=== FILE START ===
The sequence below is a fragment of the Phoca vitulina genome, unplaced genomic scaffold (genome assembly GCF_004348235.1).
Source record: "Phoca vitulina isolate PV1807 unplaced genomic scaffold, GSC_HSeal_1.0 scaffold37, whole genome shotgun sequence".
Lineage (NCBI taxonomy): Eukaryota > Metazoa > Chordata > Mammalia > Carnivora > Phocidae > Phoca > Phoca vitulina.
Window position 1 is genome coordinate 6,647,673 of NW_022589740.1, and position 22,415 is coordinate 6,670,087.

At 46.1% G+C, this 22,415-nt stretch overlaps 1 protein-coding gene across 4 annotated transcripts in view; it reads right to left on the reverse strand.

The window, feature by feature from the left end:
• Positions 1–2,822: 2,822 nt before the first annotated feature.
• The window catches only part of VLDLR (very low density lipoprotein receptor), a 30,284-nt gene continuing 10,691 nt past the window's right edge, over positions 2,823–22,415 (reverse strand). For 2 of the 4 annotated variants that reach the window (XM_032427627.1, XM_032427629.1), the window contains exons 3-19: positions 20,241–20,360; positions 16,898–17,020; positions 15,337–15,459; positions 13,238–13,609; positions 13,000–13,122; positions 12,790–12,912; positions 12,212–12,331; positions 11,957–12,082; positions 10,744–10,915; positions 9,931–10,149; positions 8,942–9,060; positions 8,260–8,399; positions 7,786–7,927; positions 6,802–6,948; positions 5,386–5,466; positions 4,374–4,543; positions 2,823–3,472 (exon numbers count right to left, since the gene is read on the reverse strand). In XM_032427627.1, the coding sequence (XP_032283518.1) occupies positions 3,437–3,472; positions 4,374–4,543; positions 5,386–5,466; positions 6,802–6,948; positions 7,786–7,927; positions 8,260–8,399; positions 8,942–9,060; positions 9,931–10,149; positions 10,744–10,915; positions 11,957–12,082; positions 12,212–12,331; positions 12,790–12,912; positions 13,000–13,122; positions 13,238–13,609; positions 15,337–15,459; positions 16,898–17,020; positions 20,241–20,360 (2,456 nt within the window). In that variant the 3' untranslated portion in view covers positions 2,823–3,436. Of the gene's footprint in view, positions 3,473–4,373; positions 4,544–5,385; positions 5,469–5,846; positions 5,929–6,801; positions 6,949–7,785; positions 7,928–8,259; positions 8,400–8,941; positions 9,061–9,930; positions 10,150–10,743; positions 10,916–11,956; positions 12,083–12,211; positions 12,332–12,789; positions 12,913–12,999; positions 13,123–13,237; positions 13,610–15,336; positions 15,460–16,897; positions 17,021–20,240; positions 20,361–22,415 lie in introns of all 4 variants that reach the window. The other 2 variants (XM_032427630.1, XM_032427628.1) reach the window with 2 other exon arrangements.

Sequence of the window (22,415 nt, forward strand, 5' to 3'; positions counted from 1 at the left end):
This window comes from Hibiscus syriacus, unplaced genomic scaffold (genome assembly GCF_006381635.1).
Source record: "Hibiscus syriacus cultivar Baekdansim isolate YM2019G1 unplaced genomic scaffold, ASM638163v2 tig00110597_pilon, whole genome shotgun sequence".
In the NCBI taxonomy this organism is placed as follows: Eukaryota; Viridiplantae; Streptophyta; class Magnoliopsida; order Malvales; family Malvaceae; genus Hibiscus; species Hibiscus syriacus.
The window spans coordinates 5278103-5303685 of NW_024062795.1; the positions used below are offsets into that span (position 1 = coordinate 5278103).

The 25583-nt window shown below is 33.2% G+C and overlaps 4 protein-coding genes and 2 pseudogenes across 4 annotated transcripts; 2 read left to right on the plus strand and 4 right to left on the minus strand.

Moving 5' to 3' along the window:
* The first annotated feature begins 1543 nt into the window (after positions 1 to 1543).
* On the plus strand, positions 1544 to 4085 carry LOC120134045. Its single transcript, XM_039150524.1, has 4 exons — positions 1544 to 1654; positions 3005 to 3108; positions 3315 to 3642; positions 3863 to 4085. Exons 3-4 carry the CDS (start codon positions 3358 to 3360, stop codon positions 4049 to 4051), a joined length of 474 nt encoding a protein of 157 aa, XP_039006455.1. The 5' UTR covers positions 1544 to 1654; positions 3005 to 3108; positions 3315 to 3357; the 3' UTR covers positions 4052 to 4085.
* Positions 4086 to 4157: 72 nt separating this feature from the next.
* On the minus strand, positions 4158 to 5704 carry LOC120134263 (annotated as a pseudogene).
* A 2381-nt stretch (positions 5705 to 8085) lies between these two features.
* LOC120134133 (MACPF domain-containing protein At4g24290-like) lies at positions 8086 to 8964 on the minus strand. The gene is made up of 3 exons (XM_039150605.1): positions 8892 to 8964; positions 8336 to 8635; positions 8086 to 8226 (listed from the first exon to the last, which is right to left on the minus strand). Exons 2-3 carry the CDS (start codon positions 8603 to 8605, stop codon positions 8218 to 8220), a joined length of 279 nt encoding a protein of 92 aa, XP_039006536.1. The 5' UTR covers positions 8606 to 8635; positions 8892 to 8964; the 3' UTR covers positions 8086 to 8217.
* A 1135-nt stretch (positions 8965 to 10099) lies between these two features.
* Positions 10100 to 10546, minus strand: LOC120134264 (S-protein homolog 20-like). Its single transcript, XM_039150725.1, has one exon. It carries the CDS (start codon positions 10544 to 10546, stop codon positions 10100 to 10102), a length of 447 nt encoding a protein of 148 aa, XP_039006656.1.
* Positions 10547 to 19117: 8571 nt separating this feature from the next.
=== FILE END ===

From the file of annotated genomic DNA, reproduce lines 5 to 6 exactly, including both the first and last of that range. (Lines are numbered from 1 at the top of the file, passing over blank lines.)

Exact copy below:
At 46.1% G+C, this 22,415-nt stretch overlaps 1 protein-coding gene across 4 annotated transcripts in view; it reads right to left on the reverse strand.

The window, feature by feature from the left end: